Because Origen's own understanding of the essential purpose of biblical exegesis (and again, he does not differ from the rest of the early Christian tradition on this issue) entails a movement through the scriptural text toward knowledge of the larger unity it depicts, and from knowledge of that textual unity toward contemplation of the divine intention that has so disposed all things, his approach to interpretation (and again, the entire patristic tradition as well) will always strike us as "out of control." Modern biblical interpretation does not accept the hypothesis that all things are fulfilled in Christ. We do not believe that God disposes all things in a single divine economy. Instead, we want to build a structure of written characters that can receive the truth of our preferred worldly economies: the economy of Ancient Israelite religion, the economy of "what really happened," the economy of theological concepts that float about in the minds of the putative authors or redactors or, if one has a postmodern bent, in the minds of the readers of scripture. In all these ways, we tend to fasten down scriptural texts. The last thing we want to do is step outward and away from terra firma. We plot the scriptures onto something more stable, more manageable than the world of signs. We embody the text. This is, after all, the metaphysical meaning of the hermeneutical strategy of putting scriptural texts into their historical and social contexts. Or we conceptualize scripture by translating it into an idiom of systematic theology. Either way, we move out of the semantic flux of scriptural words and into a limited economy in which conclusions might be drawn and our minds might come to rest.

Origen's exegesis, like so much patristic interpretation of scripture, moves in the other direction. It spiritualizes, not by trafficking in vague ideas or by directing attention to spiritual platitudes, but rather in the very precise sense of constructing a reading of spiritual signs that prepares one for contemplation of the mysteries of the Christian faith. As Origen wonders,

Who, on reading the revelations made to John, could fail to be amazed at the deep obscurity of the unspeakable mysteries contained therein, which are evident even to him who does not understand what is written? And as for the apostolic epistles, what man who is skilled in literary interpretation would think them to be plain and easily understood, when even in them there are thousands of passages that provide, as if through a window, a narrow opening leading to multitudes of the deepest thoughts?14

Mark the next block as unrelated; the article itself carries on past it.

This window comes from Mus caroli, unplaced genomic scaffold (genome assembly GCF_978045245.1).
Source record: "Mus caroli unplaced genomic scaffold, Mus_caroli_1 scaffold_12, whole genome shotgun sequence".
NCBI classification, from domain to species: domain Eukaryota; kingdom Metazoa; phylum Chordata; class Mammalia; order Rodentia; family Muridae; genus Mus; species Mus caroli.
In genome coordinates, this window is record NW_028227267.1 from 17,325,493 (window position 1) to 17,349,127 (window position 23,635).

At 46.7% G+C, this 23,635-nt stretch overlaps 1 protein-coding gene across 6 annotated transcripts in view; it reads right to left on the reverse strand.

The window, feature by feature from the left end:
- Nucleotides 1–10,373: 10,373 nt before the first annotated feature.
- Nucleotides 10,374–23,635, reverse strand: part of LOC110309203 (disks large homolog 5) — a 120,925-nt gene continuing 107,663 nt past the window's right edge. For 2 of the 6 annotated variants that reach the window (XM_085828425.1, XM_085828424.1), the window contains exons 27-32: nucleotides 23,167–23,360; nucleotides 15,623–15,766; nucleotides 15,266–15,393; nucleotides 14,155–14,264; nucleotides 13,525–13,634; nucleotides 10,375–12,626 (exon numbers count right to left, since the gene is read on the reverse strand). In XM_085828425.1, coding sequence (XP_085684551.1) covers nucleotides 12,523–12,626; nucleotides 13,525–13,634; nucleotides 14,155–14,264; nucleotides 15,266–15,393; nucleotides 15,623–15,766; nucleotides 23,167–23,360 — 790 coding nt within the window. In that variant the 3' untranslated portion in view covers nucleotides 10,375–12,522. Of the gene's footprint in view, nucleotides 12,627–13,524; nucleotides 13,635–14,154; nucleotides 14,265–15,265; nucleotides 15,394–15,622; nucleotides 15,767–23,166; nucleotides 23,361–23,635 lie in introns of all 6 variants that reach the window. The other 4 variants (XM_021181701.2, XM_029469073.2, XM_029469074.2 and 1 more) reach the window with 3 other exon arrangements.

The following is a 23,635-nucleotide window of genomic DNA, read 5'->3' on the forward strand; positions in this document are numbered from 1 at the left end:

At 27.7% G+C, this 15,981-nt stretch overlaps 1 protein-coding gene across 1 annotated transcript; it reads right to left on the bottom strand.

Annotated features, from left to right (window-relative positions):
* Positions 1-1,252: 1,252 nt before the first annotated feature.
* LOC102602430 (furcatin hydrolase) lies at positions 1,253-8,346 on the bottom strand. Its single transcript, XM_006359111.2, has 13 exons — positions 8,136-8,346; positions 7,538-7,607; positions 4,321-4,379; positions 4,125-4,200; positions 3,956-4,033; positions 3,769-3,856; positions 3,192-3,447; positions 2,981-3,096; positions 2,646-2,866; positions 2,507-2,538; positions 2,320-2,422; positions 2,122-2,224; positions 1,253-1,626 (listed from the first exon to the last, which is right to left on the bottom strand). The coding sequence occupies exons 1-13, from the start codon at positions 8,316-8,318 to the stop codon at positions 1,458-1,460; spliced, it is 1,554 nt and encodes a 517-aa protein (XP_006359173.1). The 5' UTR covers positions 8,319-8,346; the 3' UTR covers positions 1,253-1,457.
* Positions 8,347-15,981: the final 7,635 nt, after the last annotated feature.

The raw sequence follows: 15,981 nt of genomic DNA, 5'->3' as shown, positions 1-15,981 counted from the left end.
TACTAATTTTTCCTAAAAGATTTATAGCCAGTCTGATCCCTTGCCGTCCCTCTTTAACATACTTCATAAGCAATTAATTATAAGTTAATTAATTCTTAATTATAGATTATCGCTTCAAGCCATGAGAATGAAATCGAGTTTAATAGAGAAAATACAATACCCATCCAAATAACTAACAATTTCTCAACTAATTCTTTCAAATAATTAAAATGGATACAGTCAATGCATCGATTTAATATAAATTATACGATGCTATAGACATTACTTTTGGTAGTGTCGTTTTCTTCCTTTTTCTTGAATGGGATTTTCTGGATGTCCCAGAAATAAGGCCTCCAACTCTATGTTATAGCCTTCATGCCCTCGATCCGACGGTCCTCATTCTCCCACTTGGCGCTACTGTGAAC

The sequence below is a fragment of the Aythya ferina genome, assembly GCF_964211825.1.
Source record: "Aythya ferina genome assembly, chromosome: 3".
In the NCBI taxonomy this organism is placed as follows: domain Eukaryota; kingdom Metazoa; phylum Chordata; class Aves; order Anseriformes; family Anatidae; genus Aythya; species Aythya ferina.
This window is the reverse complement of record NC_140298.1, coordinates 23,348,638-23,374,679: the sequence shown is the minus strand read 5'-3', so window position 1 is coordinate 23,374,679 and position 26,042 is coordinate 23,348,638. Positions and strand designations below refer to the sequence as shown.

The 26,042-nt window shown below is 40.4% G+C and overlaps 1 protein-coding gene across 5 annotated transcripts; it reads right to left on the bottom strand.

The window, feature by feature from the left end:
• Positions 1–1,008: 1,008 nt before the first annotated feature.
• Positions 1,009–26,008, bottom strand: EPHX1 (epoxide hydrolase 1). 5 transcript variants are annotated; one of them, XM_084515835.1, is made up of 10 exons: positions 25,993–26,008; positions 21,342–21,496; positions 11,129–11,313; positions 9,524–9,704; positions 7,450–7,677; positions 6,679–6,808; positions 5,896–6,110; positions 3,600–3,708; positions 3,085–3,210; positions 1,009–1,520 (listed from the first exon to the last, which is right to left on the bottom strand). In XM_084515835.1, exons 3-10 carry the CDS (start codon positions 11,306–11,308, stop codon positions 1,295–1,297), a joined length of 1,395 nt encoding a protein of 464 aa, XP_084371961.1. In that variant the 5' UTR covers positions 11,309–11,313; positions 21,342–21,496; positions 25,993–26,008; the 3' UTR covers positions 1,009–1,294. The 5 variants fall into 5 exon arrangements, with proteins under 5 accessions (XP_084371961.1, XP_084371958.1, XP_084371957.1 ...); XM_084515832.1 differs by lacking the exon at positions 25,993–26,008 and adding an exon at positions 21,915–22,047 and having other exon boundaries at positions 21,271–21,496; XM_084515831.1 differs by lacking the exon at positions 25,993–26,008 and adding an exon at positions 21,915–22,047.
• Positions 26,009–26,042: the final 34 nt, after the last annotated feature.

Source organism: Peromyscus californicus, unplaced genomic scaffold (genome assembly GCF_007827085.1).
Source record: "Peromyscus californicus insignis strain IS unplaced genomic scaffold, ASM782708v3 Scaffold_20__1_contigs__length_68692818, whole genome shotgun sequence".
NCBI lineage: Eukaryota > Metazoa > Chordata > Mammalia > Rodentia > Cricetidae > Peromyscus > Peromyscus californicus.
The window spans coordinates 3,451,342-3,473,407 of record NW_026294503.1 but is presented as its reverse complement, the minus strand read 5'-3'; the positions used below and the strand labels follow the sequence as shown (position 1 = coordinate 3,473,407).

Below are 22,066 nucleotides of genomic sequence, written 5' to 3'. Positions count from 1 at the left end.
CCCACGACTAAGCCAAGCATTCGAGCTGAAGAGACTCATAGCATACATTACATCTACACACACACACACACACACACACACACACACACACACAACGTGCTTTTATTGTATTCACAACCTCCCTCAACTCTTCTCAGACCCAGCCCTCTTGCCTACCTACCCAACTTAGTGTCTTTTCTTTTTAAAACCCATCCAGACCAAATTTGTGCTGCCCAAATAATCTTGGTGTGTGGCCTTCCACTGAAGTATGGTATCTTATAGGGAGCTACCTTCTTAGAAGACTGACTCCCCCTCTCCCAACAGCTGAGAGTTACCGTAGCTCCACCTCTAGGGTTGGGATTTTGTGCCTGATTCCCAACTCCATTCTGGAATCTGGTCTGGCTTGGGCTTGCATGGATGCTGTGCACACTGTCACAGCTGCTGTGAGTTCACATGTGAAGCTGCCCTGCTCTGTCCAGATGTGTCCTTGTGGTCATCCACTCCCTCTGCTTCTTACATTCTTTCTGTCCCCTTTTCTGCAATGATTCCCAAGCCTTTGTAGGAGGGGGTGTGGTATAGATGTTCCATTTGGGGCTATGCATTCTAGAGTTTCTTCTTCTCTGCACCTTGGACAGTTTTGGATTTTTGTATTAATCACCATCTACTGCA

The goal of Origen's exegesis was not to use his pen (or the pens of the secretaries who transcribed his homilies and lectures) to pass through the narrow opening. This each of us must do with our own thoughts and prayers. Instead, good exegesis frames the windows by outlining redemptive hypothesis that unifies scripture. And by bringing us to the window, good exegesis stimulates our desire (through exhortation, e.g., "come, follow me") to participate more fully (through contemplation, e.g., Christ as the one who is behind and before us) in the eternal Logos who is the source of scripture's truth.



As I have argued, Origen was an exegetical virtuoso, but he was a virtuoso within the consensus that dominated patristic theology. Where Origen innovated was in his speculative theology. This is not the place to survey those innovations, many of which became controversial and some of which tainted the name of Origen with heresy.15 Instead, I want to focus on the distinctive role of scripture and exegesis in Book IV of On First Principles, for not only is Origen at his innovative best in this material, but he also casts a fresh and interesting light on the role of the literal sense of scripture in the divine plan. He outlines a account of scripture in which Christ is not only the alpha and omega of the material content of the Bible, but the figure of Christ also shapes the labor of exegesis. As he reflects upon the task of interpretation, Origen observes that the recalcitrance of the literal sense and the straining effort necessary to build an enduring exegetical structure — for example, pushing from moth through treasure to "come, follow me" -- prepares our souls as an ascetic discipline. In this way the mind of the reader is brought by scripture along the via crucia, not just by its content but in its very nature as embodied literality.

Origen employs a vocabulary and pattern of thought that derives from Platonic philosophy. This clear influence can lead us to think that he recapitulates the Platonic view of the nature and fate of the body. However, Origen has a profoundly integrated account of the body that differs significantly from the Platonic view. Instead of treating emdodiment as a generic impediment to spiritual life, a dead weight that burdens the divine spark within each of us, Origen considers the advantages of bodily existence. As he observes, bodies are plastic, changeable, and capable of transformation.16 This provides God with an avenue of influence that can effect change in our lives without coercing our wills. Thus, in a crucial passage, Origen writes, "The bodily nature admits of a change in substance, so that God the Artificer of all things, in whatever work of design or construction or restoration he may wish to engage, has at hand the service of this material for all purposes, and can transform and transfer it into whatever forms and species he desires, as the merits of things demand."17 Because we are embodied, we are blessedly subject to the divinely ordained economy of the flesh that can shape and guide our minds without overwhelming us by direct action upon our wills.